Claudius Lysias’ complete description as found in the New Testament book of the Acts of the Apostles is “the tribune of the cohort” in Jerusalem, which resided in nearby “barracks” (Acts 21.34, 37; 22.24, 23.10, 16, 32).
It takes six cohorts to make up a legion, and each legion had six tribunes with a thousand men (“soldiers and centurions” Acts 21:32) under his command if the cohort was full; consequently, Claudius Lysias was a part of a larger military force.
The exact numbers in his cohort may never be known, however he had sufficient men to spare two centurions, two hundred soldiers, seventy horsemen, and two hundred spearmen to accompany Paul to Caesarea (Acts 23:23-24).
Furthermore, when the security detail arrives before Antipatris (Acts 23:31), Claudius Lysias allows for the seventy horsemen to go on with him and Paul to Caesarea, the headquarters of the Procurator Felix (Acts 23:32-35).
The “barracks” referenced in the book of Acts (21.34, 37; 22.24; 23.10, 16, 32), in connection to Claudius Lysias and his cohort are references to the Tower of Antonia, which Herod the Great rebuilt from a previous structure and named it after Marc Antony.
The Antonia was added on to the NW side of the Temple facilities, “from which stairs descend into the outer court of the temple” (Acts 21.32, 35, 22.30). For this reason, the Roman Tribune could hear the commotion caused by the confusing riot over Paul’s presence in the Temple, and respond with speed (Acts 21.27-32).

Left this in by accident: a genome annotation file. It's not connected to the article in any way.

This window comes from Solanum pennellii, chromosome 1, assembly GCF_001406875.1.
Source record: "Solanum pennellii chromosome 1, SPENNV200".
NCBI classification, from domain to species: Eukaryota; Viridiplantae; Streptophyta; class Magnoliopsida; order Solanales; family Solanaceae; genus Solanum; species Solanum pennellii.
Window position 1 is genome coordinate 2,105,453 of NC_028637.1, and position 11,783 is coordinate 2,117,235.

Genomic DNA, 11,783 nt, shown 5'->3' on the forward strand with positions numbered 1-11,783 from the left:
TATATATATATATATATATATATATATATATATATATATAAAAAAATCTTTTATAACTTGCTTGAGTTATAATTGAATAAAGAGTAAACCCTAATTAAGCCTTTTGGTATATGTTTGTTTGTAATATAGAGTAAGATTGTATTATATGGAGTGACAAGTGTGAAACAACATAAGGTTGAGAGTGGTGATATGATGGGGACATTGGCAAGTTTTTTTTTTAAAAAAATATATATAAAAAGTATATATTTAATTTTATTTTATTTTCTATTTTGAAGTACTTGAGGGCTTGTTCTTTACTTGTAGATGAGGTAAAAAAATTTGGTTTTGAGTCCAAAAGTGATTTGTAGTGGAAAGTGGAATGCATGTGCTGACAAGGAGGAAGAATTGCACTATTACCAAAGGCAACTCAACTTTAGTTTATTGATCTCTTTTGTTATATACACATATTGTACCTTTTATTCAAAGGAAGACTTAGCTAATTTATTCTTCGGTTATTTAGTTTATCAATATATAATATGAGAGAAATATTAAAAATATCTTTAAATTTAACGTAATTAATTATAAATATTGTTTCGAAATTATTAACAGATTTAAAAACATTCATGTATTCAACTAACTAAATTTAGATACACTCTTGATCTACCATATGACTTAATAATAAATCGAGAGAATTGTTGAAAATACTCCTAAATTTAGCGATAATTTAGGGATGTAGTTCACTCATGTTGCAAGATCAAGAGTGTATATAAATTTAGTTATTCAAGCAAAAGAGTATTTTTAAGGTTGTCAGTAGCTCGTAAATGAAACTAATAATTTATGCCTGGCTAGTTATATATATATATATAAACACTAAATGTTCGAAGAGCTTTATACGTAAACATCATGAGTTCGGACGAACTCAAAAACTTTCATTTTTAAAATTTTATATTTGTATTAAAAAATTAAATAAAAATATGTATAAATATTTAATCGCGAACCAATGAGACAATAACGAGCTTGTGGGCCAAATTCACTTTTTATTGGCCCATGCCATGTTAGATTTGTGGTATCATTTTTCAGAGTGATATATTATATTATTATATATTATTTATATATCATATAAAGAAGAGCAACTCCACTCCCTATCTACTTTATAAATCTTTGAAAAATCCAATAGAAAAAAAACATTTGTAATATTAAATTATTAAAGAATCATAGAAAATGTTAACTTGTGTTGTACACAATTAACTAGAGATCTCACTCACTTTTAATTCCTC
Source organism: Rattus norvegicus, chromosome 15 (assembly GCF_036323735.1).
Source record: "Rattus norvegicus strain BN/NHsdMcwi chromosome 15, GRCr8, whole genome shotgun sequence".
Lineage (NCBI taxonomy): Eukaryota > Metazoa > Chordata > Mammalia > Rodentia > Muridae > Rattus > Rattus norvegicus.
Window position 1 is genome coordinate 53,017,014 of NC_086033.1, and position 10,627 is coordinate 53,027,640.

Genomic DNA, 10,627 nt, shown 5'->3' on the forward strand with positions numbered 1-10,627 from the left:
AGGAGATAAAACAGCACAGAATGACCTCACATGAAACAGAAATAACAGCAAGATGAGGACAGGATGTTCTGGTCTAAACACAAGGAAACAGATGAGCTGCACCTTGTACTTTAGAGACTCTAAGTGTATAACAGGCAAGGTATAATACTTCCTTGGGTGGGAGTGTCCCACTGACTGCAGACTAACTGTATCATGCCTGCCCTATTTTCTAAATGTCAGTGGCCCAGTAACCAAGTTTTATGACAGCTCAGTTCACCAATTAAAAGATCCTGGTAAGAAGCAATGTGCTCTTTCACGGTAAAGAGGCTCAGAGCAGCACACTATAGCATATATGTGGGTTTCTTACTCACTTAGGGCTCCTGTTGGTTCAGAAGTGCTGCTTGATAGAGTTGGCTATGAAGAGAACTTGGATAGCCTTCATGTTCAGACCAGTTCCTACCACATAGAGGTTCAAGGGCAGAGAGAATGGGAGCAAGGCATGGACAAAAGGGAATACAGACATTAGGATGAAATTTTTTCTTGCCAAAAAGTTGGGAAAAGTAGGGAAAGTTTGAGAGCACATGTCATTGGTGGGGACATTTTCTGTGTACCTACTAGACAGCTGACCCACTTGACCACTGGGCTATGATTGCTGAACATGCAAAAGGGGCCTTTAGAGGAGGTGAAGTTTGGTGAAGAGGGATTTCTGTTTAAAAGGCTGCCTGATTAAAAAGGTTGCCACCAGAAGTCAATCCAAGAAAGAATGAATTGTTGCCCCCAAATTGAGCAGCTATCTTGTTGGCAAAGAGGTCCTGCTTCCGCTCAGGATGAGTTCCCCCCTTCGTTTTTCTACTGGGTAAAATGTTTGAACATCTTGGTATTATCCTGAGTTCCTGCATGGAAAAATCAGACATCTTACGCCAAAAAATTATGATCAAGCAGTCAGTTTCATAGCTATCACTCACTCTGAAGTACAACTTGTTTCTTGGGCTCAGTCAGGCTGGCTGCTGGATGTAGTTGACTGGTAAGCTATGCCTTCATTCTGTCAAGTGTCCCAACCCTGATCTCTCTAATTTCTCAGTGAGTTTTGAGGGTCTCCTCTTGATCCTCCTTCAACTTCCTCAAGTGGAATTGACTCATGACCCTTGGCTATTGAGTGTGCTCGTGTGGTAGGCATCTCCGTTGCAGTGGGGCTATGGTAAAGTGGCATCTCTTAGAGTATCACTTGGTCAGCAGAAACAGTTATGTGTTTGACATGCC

Claudius and Paul
The military tribune Claudius Lysias enters the New Testament narrative when he protects Paul of Tarsus from a hostile Jewish mob on the outside of the Temple grounds in Jerusalem (Acts 21.30-32). The Acts text does not explicitly state why the tribune arrests Paul aside from asking “who he was and what he had done” (Acts 21.33); consequently, it appears Paul is detained for investigation as reflected later in Paul’s interrogation in the Antonian barracks because he was a cause of instigation among the Jews (Acts 22.23-24).
Claudius Lysias is aware of Jewish anarchistic movements, for when Paul speaking in Greek asks permission to speak to the shouting Jewish mob, the tribune appears shocked that he speaks Greek (Acts 21.37).
Paul, as a controversial Greek speaking Hebrew, evidently met some of the criterion for Lysias to conclude he was a Jewish revolutionist. Consequently, it appears that Lysias suspects him of being “the Egyptian” who “stirred up a revolt and led the four thousand men of the Assassins [Grk. sikarion] out into the wilderness” (Acts 21.38).
This individual operated around A.D. 53, and this revolution amounted to amassing these four thousand men, positioning themselves upon the Mount of Olives outside Jerusalem and anticipated the walls of Jerusalem to collapse at his command. The Romans attacked this band of men, the Egyptian lost six hundred men, fled into the wilderness where he disappears awaiting “further revelation”.
Evidently, “the Egyptian” was still on the run, wanted by the Roman military and the tribune was going to see if Paul was this anarchist.
Paul was able to persuade Lysias that he was not an agitator, and provides him with his provincial citizenship as being from Tarsus, in the province of Cilicia (Acts 21.39). This was not an “obscure city” and either this suggests his citizenship could be authenticaed, or Paul distinquished himself from the obscure Egyptian.